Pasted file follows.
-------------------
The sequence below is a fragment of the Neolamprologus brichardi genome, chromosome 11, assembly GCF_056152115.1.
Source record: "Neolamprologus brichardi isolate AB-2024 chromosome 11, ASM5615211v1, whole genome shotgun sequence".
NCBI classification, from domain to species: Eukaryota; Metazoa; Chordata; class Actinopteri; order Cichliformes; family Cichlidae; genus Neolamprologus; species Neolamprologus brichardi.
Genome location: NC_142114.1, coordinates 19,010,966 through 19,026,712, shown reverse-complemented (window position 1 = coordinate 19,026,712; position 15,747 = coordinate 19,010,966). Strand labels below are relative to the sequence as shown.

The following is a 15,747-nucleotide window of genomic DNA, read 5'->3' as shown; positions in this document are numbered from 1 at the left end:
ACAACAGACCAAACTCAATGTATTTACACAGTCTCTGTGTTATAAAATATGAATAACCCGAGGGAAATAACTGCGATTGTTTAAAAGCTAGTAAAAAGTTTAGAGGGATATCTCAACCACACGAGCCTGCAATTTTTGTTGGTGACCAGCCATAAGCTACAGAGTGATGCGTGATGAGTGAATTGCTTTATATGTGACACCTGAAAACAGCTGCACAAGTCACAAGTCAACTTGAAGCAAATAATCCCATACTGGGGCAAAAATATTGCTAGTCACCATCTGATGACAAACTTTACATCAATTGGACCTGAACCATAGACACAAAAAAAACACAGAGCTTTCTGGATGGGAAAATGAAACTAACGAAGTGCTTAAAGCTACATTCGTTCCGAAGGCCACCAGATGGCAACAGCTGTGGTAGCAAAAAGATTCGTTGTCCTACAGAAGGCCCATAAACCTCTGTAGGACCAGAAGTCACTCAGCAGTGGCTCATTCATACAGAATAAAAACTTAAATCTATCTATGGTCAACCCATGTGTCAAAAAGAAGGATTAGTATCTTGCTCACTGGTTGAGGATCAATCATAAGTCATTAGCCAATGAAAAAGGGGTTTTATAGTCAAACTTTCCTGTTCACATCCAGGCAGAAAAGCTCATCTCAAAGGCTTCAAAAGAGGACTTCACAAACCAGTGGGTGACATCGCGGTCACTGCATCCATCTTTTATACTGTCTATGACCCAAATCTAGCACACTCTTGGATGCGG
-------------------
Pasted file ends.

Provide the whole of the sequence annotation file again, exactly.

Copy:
The sequence below is a fragment of the Neolamprologus brichardi genome, chromosome 11, assembly GCF_056152115.1.
Source record: "Neolamprologus brichardi isolate AB-2024 chromosome 11, ASM5615211v1, whole genome shotgun sequence".
NCBI classification, from domain to species: Eukaryota; Metazoa; Chordata; class Actinopteri; order Cichliformes; family Cichlidae; genus Neolamprologus; species Neolamprologus brichardi.
Genome location: NC_142114.1, coordinates 19,010,966 through 19,026,712, shown reverse-complemented (window position 1 = coordinate 19,026,712; position 15,747 = coordinate 19,010,966). Strand labels below are relative to the sequence as shown.

The following is a 15,747-nucleotide window of genomic DNA, read 5'->3' as shown; positions in this document are numbered from 1 at the left end:
ACAACAGACCAAACTCAATGTATTTACACAGTCTCTGTGTTATAAAATATGAATAACCCGAGGGAAATAACTGCGATTGTTTAAAAGCTAGTAAAAAGTTTAGAGGGATATCTCAACCACACGAGCCTGCAATTTTTGTTGGTGACCAGCCATAAGCTACAGAGTGATGCGTGATGAGTGAATTGCTTTATATGTGACACCTGAAAACAGCTGCACAAGTCACAAGTCAACTTGAAGCAAATAATCCCATACTGGGGCAAAAATATTGCTAGTCACCATCTGATGACAAACTTTACATCAATTGGACCTGAACCATAGACACAAAAAAAACACAGAGCTTTCTGGATGGGAAAATGAAACTAACGAAGTGCTTAAAGCTACATTCGTTCCGAAGGCCACCAGATGGCAACAGCTGTGGTAGCAAAAAGATTCGTTGTCCTACAGAAGGCCCATAAACCTCTGTAGGACCAGAAGTCACTCAGCAGTGGCTCATTCATACAGAATAAAAACTTAAATCTATCTATGGTCAACCCATGTGTCAAAAAGAAGGATTAGTATCTTGCTCACTGGTTGAGGATCAATCATAAGTCATTAGCCAATGAAAAAGGGGTTTTATAGTCAAACTTTCCTGTTCACATCCAGGCAGAAAAGCTCATCTCAAAGGCTTCAAAAGAGGACTTCACAAACCAGTGGGTGACATCGCGGTCACTGCATCCATCTTTTATACTGTCTATGACCCAAATCTAGCACACTCTTGGATGCGG